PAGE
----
Neale

molecular biophysics

Teaching Philosophy

I aim to instill in my students an interest in the topic at hand, an understanding of the utility of mastering that topic, and a core set of knowledge that will be useful to the student in the future. 

In general, I will begin my lectures by putting the material to be covered in the context of a larger framework of obvious importance. I will then outline the lecture content in detail. As I proceed through the main section of the lecture, I will use clicker tests to identify points of misunderstanding. Finally, each lecture will be concluded with a simple exercise in problem-based learning that requires a logical extension of the principles that have been conveyed in the lesson. Comprehensive lecture notes will be provided so that students are not required to take excessive notes during class, although note-taking will be encouraged. Take-home reading and selected problems will be assigned to provide a different presentation of the material and to allow the students to gauge their own understanding. The results of in-class clicker tests will be compiled and provided to the students to highlight empirically difficult sections of the material for further study prior to examinations. 

As a teaching assistant in a histology laboratory at the University of Waterloo, I taught students the microscopic anatomy of human tissues. As third-year biology undergraduates, these students already had a basic understanding of the functional roles of the various human organs. Taking advantage of this existing knowledge, I used the tissue sections to show the students how the microscopic components of each organ lead to its macroscopic function, rather than simply asking the students to memorize that a particular morphology is connected to a particular tissue. In this way, I made it easier for the students to incorporate new information with their existing knowledge base. As the students then proceeded to memorize the names of the different components of each microstructure, they found it easy to learn the names of structures that already made functional sense to them.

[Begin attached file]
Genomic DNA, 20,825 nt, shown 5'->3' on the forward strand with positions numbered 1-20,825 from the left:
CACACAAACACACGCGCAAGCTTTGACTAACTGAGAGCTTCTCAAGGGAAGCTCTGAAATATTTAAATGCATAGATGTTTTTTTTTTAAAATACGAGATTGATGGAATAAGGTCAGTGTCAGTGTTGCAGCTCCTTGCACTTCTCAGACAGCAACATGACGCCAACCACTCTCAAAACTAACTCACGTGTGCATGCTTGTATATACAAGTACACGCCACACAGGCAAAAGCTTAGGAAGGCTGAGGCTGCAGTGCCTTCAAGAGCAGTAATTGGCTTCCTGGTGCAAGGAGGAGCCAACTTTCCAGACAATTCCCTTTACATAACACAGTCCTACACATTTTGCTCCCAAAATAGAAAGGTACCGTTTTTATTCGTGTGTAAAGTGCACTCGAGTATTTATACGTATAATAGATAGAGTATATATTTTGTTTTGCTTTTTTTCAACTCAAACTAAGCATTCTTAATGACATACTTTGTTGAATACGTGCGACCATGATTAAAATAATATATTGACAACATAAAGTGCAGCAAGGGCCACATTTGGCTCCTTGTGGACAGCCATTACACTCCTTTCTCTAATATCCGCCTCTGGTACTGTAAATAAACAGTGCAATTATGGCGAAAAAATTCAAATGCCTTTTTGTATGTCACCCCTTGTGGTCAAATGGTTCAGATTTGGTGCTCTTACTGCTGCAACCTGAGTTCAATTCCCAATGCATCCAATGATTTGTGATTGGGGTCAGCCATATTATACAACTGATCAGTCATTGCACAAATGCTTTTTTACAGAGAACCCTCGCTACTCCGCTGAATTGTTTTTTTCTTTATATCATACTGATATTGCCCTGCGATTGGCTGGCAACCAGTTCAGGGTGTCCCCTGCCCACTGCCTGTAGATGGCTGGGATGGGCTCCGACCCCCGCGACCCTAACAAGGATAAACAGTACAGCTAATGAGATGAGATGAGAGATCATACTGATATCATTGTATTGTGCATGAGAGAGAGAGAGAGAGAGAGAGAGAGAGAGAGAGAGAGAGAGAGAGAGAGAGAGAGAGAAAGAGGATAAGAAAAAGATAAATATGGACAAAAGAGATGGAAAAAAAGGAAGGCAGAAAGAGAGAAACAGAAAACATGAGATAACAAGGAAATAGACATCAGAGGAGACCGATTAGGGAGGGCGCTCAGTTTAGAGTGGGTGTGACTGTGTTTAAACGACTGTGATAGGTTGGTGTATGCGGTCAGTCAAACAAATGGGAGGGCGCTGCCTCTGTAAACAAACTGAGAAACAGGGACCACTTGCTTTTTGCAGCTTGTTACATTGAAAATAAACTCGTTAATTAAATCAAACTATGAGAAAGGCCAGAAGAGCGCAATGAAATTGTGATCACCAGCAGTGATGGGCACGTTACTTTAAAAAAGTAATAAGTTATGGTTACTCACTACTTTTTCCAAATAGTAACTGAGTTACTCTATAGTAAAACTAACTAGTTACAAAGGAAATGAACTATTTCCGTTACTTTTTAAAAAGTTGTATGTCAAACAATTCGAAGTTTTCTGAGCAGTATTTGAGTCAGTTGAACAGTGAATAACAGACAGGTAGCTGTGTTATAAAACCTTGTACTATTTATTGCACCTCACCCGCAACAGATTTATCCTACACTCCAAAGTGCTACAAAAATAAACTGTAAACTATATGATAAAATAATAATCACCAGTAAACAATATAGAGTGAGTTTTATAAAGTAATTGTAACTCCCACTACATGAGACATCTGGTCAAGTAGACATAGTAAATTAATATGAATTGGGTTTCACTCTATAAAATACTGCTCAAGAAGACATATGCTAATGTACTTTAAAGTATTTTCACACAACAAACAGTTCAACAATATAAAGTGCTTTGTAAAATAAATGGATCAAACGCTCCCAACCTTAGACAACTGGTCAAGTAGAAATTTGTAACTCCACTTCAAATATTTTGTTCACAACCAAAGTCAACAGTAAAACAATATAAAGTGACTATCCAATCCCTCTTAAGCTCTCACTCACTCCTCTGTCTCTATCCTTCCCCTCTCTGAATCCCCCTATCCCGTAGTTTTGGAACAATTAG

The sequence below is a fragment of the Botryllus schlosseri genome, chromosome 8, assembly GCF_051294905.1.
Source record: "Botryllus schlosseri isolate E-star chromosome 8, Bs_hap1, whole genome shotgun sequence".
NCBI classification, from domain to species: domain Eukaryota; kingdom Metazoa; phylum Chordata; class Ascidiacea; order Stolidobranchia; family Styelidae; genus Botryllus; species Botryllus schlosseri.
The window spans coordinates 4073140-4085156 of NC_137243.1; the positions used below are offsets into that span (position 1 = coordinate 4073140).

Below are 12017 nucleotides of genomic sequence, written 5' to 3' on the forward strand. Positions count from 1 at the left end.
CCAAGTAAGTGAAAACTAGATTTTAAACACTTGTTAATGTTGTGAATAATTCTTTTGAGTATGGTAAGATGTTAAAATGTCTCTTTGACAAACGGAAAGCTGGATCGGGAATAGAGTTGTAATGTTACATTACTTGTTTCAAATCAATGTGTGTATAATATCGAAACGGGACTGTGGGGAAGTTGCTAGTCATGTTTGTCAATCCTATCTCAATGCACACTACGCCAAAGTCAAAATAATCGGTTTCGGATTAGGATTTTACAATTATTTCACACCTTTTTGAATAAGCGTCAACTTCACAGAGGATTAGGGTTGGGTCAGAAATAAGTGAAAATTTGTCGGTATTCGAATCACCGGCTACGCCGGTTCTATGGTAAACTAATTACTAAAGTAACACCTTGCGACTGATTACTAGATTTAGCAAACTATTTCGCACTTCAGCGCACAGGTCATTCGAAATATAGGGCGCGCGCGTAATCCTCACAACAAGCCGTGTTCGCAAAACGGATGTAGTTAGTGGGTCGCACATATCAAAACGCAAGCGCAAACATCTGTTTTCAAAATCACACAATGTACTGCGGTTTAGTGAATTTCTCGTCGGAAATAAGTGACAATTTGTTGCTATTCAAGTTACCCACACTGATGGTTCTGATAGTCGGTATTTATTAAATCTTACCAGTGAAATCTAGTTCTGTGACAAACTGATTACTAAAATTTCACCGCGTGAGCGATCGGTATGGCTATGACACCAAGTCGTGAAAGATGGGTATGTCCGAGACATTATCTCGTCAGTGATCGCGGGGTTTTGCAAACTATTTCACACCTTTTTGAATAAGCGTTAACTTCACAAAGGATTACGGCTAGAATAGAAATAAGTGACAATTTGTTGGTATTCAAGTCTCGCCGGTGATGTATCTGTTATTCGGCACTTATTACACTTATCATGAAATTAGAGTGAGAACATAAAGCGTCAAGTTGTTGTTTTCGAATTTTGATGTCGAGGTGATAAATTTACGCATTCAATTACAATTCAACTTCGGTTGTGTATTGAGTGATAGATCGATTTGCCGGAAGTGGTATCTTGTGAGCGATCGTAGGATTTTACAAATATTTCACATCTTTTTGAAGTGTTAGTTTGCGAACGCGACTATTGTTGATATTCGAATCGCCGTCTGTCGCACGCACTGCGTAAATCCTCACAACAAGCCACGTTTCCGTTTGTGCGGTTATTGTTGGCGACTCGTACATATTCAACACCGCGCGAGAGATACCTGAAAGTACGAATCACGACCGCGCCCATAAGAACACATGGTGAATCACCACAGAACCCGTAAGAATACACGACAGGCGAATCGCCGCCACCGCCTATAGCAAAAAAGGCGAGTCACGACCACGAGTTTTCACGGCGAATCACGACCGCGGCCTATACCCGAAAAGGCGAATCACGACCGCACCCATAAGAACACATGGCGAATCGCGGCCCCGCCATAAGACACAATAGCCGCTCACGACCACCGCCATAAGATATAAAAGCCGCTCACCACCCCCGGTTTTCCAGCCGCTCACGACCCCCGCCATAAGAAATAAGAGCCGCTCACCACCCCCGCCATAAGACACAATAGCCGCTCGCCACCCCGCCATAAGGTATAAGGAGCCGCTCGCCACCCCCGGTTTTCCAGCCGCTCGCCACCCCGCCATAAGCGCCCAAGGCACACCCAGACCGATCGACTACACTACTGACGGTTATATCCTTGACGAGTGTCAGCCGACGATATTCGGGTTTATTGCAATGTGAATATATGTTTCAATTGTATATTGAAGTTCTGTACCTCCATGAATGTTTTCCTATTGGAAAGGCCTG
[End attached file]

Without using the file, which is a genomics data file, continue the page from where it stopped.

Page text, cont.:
Another example of my teaching philosophy is derived from my doctoral and postdoctoral studies, during which I mentored eight students from four different research groups. During my studies, it was common for a colleague to approach me for technical assistance related to implementing a theoretical approach or analysis method. Here, I recognized the importance of teaching fundamental principles rather than simply providing the often trivial piece of requested technical information. By building upon a solid base of fundamental principles, not only did I provide the information that the student thought they needed, I also provided them with a deeper understanding of the subject material, which developed their ability to answer related questions in the future using their own reasoning. Furthermore, I always endeavor to include students in the process of writing proposals for the computational resources they require. This helps trainees to formulate the big picture that motivates their research. 

I look forward to the opportunity to engage in undergraduate research and to train graduate students and postdoctoral fellows. My doctoral and postdoctoral research has been very scientifically rewarding and I am eager to convey my enthusiasm, knowledge, and problem solving abilities to the trainees under my supervision and to other trainees in the department.